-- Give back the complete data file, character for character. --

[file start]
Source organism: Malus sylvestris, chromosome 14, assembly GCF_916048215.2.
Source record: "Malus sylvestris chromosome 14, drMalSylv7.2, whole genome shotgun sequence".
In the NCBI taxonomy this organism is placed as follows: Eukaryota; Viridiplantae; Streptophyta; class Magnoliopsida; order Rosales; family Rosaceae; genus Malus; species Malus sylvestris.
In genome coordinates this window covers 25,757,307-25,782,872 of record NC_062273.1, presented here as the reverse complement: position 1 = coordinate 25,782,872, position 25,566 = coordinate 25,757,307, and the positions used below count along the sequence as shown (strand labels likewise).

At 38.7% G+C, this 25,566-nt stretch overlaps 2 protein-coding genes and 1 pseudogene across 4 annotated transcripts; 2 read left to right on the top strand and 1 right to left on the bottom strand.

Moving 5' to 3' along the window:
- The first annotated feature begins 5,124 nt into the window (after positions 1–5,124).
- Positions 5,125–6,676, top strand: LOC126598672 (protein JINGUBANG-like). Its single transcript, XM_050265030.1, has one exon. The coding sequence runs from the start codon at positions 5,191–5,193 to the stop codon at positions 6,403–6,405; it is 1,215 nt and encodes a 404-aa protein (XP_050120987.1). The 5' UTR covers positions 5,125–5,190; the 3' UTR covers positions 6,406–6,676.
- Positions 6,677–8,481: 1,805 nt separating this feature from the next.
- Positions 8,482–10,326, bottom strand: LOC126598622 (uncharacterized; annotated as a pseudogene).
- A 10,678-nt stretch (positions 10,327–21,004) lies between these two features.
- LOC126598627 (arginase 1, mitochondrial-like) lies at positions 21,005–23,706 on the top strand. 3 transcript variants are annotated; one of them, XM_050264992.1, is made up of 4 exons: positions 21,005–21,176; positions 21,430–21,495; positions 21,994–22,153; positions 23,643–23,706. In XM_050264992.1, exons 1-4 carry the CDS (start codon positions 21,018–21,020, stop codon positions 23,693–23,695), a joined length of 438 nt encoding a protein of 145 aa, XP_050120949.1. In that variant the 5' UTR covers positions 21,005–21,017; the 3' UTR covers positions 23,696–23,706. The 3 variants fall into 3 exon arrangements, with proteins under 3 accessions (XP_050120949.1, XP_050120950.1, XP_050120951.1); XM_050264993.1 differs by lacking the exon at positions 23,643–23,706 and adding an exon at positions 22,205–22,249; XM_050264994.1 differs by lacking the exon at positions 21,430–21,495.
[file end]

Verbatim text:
Source organism: Malus sylvestris, chromosome 14, assembly GCF_916048215.2.
Source record: "Malus sylvestris chromosome 14, drMalSylv7.2, whole genome shotgun sequence".
In the NCBI taxonomy this organism is placed as follows: Eukaryota; Viridiplantae; Streptophyta; class Magnoliopsida; order Rosales; family Rosaceae; genus Malus; species Malus sylvestris.
In genome coordinates this window covers 25,757,307-25,782,872 of record NC_062273.1, presented here as the reverse complement: position 1 = coordinate 25,782,872, position 25,566 = coordinate 25,757,307, and the positions used below count along the sequence as shown (strand labels likewise).

At 38.7% G+C, this 25,566-nt stretch overlaps 2 protein-coding genes and 1 pseudogene across 4 annotated transcripts; 2 read left to right on the top strand and 1 right to left on the bottom strand.

Moving 5' to 3' along the window:
- The first annotated feature begins 5,124 nt into the window (after positions 1–5,124).
- Positions 5,125–6,676, top strand: LOC126598672 (protein JINGUBANG-like). Its single transcript, XM_050265030.1, has one exon. The coding sequence runs from the start codon at positions 5,191–5,193 to the stop codon at positions 6,403–6,405; it is 1,215 nt and encodes a 404-aa protein (XP_050120987.1). The 5' UTR covers positions 5,125–5,190; the 3' UTR covers positions 6,406–6,676.
- Positions 6,677–8,481: 1,805 nt separating this feature from the next.
- Positions 8,482–10,326, bottom strand: LOC126598622 (uncharacterized; annotated as a pseudogene).
- A 10,678-nt stretch (positions 10,327–21,004) lies between these two features.
- LOC126598627 (arginase 1, mitochondrial-like) lies at positions 21,005–23,706 on the top strand. 3 transcript variants are annotated; one of them, XM_050264992.1, is made up of 4 exons: positions 21,005–21,176; positions 21,430–21,495; positions 21,994–22,153; positions 23,643–23,706. In XM_050264992.1, exons 1-4 carry the CDS (start codon positions 21,018–21,020, stop codon positions 23,693–23,695), a joined length of 438 nt encoding a protein of 145 aa, XP_050120949.1. In that variant the 5' UTR covers positions 21,005–21,017; the 3' UTR covers positions 23,696–23,706. The 3 variants fall into 3 exon arrangements, with proteins under 3 accessions (XP_050120949.1, XP_050120950.1, XP_050120951.1); XM_050264993.1 differs by lacking the exon at positions 23,643–23,706 and adding an exon at positions 22,205–22,249; XM_050264994.1 differs by lacking the exon at positions 21,430–21,495.